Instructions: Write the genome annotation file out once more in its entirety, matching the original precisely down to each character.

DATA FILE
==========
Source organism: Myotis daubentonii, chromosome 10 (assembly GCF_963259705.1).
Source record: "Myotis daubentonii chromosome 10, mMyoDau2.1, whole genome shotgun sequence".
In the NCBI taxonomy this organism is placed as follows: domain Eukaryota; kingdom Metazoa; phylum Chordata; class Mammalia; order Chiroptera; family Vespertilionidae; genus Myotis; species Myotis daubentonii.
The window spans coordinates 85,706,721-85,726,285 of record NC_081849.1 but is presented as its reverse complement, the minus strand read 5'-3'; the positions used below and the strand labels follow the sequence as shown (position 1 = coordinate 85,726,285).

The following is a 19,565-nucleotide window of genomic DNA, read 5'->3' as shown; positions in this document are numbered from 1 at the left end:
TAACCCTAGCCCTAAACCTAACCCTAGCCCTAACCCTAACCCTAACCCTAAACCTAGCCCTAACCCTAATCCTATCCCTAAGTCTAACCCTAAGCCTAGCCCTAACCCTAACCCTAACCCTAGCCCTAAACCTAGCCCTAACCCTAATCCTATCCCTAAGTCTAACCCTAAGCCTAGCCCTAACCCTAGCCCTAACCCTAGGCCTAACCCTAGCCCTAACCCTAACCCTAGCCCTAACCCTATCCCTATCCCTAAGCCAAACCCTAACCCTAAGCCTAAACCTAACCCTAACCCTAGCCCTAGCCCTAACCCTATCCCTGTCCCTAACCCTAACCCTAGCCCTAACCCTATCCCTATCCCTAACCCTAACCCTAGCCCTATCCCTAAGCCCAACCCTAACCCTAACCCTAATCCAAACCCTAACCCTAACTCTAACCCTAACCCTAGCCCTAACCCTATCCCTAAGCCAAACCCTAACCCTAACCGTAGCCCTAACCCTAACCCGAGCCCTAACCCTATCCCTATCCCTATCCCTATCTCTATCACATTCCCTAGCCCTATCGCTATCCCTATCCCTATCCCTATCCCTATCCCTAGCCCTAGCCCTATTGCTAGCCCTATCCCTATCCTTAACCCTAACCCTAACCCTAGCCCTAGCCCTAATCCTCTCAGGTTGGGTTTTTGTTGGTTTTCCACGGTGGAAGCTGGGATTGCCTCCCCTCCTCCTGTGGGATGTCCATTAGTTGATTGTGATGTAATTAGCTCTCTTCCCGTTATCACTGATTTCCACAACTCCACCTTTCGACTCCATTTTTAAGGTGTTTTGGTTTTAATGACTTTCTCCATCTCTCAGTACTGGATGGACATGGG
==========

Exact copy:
Source organism: Myotis daubentonii, chromosome 10 (assembly GCF_963259705.1).
Source record: "Myotis daubentonii chromosome 10, mMyoDau2.1, whole genome shotgun sequence".
In the NCBI taxonomy this organism is placed as follows: domain Eukaryota; kingdom Metazoa; phylum Chordata; class Mammalia; order Chiroptera; family Vespertilionidae; genus Myotis; species Myotis daubentonii.
The window spans coordinates 85,706,721-85,726,285 of record NC_081849.1 but is presented as its reverse complement, the minus strand read 5'-3'; the positions used below and the strand labels follow the sequence as shown (position 1 = coordinate 85,726,285).

The following is a 19,565-nucleotide window of genomic DNA, read 5'->3' as shown; positions in this document are numbered from 1 at the left end:
TAACCCTAGCCCTAAACCTAACCCTAGCCCTAACCCTAACCCTAACCCTAAACCTAGCCCTAACCCTAATCCTATCCCTAAGTCTAACCCTAAGCCTAGCCCTAACCCTAACCCTAACCCTAGCCCTAAACCTAGCCCTAACCCTAATCCTATCCCTAAGTCTAACCCTAAGCCTAGCCCTAACCCTAGCCCTAACCCTAGGCCTAACCCTAGCCCTAACCCTAACCCTAGCCCTAACCCTATCCCTATCCCTAAGCCAAACCCTAACCCTAAGCCTAAACCTAACCCTAACCCTAGCCCTAGCCCTAACCCTATCCCTGTCCCTAACCCTAACCCTAGCCCTAACCCTATCCCTATCCCTAACCCTAACCCTAGCCCTATCCCTAAGCCCAACCCTAACCCTAACCCTAATCCAAACCCTAACCCTAACTCTAACCCTAACCCTAGCCCTAACCCTATCCCTAAGCCAAACCCTAACCCTAACCGTAGCCCTAACCCTAACCCGAGCCCTAACCCTATCCCTATCCCTATCCCTATCTCTATCACATTCCCTAGCCCTATCGCTATCCCTATCCCTATCCCTATCCCTATCCCTAGCCCTAGCCCTATTGCTAGCCCTATCCCTATCCTTAACCCTAACCCTAACCCTAGCCCTAGCCCTAATCCTCTCAGGTTGGGTTTTTGTTGGTTTTCCACGGTGGAAGCTGGGATTGCCTCCCCTCCTCCTGTGGGATGTCCATTAGTTGATTGTGATGTAATTAGCTCTCTTCCCGTTATCACTGATTTCCACAACTCCACCTTTCGACTCCATTTTTAAGGTGTTTTGGTTTTAATGACTTTCTCCATCTCTCAGTACTGGATGGACATGGG